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4/20/2014

Changing Back to Cilest | Just Add Ginger


Changing back to Cilest - Just Add Ginger blog

Disclaimer: I have been thinking about writing a post like this for a while now. But I wasn't really sure how to go about it. Would it be too much information? Would people want to know? But, after talking it through with Boyfriend I think it's really important that I share my experiences with you. Woman to Women
So this is a big fat disclaimer. THIS POST IS ABOUT CONTRACEPTIVES AND WILL BE VERY HONEST. If you do not want to read this post, click off now, I will absolutely understand.

The first method contraceptive I was ever put on was Cilest. It was when I was 18. I think it was at the time I was about to go to Australia on holiday, and then after would be heading off to university. As a teenager, when it was my time of the month, things in my "women's department" had always been a bit on the heavier side. I needed something to not only protect me, but that would also help to lighten the issue of...dare I say it....*whispers* being on my period. 

Cilest runs on a 21 day pill cycle....you take one pill every day for 21 days and then have a 7 day break. Once you work out your schedule, it's a really simple process to follow.  

And, for a number of years, being on Cilest really worked for me. Periods were a lot more manageable, I was very good at keeping on track with popping my pill every day (give or take an hour or two.) I was happy. 

But then, after finishing university, and in my early-twenties (2009,) I decided I wanted something a bit more long-term that I didn't have to think about. That would keep me protected from any unwanted buns in my oven, and that would quite happily do its independent thing. I made the decision to go on the implant. And being on the implant suited me really well. I didn't have to worry about taking anything, my periods virtually became non-existent, and I didn't experience any weight-loss or weight-gain. My body stayed pretty balanced, and I could go about my life day-to-day, knowing that I had a little friend in my left working for me, keeping my body & hormones in check. 

I had my second implant put in in 2012. It was perfect timing. I was just about to go off to Canada/America on an epic two week adventure. I didn't want to be worrying about having to take a pill every day when I could potentially be battling bears and wandering through the wilderness. Having the first implant removed and the second one put in was - I'm not going to lie to you - horrendous. I'm not the best with needles or sharp objects. They really make me freak the hell out. And because the implant had been put in my left arm, it was all the more traumatising. They numbed my arm, so I couldn't feel anything, but I had to keep my arm still, which was an issue in itself. MG had to basically hold my arm down while a little incision was made and the first implant taken out. Then the second implant had to be put in. I asked her what it was like to watch afterwards, and she said it "wasn't so bad after watching so many episodes of Holby City"....Take what you will from that.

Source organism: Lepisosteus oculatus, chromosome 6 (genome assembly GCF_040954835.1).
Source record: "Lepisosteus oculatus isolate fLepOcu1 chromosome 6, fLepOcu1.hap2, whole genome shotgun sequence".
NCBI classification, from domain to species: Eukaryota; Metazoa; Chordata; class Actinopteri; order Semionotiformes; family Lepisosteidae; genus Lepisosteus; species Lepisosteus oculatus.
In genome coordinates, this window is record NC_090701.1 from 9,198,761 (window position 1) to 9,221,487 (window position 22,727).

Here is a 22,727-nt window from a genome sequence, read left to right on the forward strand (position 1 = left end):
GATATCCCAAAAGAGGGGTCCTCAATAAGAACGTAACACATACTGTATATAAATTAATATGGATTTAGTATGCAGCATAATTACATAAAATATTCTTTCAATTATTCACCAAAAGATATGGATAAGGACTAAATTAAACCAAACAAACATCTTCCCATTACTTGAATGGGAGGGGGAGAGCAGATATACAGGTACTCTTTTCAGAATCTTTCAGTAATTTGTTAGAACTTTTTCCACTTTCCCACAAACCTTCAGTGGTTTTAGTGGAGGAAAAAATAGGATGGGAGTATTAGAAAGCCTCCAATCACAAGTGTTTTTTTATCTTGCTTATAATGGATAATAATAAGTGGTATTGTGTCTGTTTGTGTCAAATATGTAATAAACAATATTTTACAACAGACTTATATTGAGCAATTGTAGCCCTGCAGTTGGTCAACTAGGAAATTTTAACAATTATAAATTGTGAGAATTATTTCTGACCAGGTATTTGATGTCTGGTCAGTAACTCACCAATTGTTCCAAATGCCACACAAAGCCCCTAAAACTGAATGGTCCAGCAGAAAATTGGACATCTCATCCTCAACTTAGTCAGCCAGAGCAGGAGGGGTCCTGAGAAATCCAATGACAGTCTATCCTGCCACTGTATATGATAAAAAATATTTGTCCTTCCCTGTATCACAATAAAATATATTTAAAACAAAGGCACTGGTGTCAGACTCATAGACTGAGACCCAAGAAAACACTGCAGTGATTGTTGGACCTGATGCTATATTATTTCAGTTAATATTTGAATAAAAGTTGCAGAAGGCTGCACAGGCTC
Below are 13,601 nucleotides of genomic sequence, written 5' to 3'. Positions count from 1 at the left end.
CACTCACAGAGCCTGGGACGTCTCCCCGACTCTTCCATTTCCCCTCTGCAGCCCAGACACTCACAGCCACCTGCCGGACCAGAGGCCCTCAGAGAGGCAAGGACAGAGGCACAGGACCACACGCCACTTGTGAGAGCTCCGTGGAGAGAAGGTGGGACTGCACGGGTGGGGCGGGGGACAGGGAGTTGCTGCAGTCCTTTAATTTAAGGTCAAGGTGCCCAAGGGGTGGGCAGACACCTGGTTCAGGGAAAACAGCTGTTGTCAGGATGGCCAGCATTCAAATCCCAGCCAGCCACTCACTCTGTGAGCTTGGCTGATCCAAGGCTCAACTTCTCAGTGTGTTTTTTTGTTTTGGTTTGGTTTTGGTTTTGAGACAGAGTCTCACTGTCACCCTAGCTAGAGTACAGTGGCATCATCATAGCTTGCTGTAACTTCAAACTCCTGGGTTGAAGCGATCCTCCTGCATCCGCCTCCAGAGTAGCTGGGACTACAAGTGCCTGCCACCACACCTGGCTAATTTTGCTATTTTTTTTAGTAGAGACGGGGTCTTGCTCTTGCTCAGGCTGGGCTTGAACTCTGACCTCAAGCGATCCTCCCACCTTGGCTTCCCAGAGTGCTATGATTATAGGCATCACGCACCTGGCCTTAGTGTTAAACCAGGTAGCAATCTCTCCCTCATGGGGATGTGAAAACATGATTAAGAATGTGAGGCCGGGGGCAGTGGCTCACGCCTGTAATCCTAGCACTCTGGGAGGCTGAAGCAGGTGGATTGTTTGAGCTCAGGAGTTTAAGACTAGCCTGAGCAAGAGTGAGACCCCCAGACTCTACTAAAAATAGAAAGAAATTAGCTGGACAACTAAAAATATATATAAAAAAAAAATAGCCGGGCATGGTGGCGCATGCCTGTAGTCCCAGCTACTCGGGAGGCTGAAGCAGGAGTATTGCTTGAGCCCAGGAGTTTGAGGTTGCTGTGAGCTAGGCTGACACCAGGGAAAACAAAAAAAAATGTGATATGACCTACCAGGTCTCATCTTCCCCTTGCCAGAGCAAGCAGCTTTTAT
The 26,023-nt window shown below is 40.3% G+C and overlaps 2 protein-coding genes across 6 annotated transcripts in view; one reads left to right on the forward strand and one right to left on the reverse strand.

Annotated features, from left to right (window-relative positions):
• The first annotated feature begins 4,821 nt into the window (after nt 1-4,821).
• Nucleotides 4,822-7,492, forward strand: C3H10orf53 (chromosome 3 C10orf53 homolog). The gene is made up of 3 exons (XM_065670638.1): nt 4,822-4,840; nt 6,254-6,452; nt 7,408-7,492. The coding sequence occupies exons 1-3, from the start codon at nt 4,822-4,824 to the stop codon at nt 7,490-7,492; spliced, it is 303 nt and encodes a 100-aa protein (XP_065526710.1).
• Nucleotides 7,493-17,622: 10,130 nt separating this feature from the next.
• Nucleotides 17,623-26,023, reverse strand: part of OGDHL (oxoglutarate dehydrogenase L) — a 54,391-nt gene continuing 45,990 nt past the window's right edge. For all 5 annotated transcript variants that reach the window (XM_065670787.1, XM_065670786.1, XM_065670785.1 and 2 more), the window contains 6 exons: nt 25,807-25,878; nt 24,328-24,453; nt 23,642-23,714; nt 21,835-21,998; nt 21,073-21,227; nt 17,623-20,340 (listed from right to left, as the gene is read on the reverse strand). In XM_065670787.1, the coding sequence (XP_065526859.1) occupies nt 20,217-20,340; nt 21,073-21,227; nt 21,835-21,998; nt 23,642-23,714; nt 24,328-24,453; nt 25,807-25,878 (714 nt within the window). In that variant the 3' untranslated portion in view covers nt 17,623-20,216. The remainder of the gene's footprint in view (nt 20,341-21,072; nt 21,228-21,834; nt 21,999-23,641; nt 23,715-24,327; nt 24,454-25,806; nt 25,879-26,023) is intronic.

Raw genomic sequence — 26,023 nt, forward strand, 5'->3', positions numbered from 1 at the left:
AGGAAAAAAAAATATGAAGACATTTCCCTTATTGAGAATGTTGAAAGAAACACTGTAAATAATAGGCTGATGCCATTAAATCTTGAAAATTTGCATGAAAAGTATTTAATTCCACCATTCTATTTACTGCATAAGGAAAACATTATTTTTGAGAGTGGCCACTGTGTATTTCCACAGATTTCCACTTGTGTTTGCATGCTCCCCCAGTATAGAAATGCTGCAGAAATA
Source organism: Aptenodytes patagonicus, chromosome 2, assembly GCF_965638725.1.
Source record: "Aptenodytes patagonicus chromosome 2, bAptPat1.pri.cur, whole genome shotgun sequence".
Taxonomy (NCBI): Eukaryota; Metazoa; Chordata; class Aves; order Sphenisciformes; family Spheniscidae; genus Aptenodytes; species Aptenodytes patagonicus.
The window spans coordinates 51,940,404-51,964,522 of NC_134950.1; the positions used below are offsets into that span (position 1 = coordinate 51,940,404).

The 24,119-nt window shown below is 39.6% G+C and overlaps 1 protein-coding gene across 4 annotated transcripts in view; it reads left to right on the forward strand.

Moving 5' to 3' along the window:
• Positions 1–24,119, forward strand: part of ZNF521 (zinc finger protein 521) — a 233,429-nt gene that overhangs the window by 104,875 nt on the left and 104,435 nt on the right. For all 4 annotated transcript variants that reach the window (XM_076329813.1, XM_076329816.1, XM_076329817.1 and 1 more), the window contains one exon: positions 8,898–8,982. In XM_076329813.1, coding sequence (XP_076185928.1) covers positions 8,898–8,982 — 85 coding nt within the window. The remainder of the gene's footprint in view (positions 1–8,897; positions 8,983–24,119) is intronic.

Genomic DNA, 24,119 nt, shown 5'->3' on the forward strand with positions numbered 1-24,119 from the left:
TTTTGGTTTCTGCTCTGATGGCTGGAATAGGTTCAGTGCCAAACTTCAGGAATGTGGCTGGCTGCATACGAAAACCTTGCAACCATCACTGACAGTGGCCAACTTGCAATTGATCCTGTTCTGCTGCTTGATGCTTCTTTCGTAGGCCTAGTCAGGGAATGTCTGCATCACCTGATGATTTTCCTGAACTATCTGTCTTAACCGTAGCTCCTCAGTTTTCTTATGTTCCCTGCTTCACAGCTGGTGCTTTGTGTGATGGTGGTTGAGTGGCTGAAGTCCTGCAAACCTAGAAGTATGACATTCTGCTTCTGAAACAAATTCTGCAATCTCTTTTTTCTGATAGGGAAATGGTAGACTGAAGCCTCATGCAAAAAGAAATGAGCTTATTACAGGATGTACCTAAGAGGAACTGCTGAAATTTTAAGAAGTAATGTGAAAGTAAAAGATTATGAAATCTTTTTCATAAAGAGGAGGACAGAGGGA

But, after it was put in, and I had a few days healing time, everything went back to normal and I had no issues. I had no periods at all this time. Which I was fine with...to start.... 

...Until it had been in for about a year and a half (maybe a bit more.) After I turned 26 I had a bit of a life-review and made some serious alterations. I was on the road to self-improvement. Very happy And I had met Boyfriend. I knew that I was where I waned to be, and I really focused on myself. Boyfriend and I didn't hang about. In December 2013 we moved in together, and I started to think that he very much could be The One.

Boyfriend and I don't hold anything back in our relationship. If there is an issue. We discuss it. Especially medical ones. So, when one day, I randomly started spotting, he was the first one I spoke to. After not having anything for nearly 5 years, when you see blood, you are naturally going to be alarmed. I didn't have a clue what was going on, and I was really worried. It made me realise, being on the implant for so long meant that I had no idea what was going on in my Women's Department. All I knew was that I was bleeding. And that could mean anything. I was scared. 

Fortunately I was okay. But Boyfriend and I talked again and I decided I wanted rid of the implant. I had had enough. So, a few months ago, MG and I went and I got it taken out. Not only would it mean that I could get my body in to a pattern and be more aware of what was happening, but it was also a less invasive means of contraception. If, in the future, I wanted to come off it, I would not have to be sliced and diced.  The procedure was no less traumatising. Afterwards I was really, really shaking. Together with the Dr I saw, I was put back on to Cilest

I think I had to wait a few days before I could start taking Cilest, and for that time period I was fine. Boyfriend was really understanding, and I was feeling pretty confident that I had made the right decision. 

Until the nausea started. I can't exactly remember when it was, but it was really, really bad. To the point were just looking or smelling food would set it off. I will always remember how it started. I was cooking a paella and some garlic mushrooms, went to dish them out, took one look at them and felt the sickest I have felt in as long as I can remember. And the nausea lasted for a good few weeks. I went off certain foods in that time (black pudding being one....still don't really like it.) And sometimes just thinking about food would send me in to a state of wanting to vomit. Boyfriend was starting to worry. And me. We both had the same "Baby?!" thought. It was a really unsettling time. 

After sitting down, taking a test to reassure ourselves, and talking it through, we knew it was to do with my hormone levels. Making the change back to Cilest had sent them haywire. Because even when the nausea was subsiding, I had really tender boobs. To the point where even wearing a bra would drive me crazy. I was achy, I was feeling sick, and I wasn't happy. After doing some reading and research, I knew that I couldn't give up. I have a 3 month trial pack, so I'd be going back to the Dr at the end of that anyway. All the concerns and worries that I still had I could discuss then.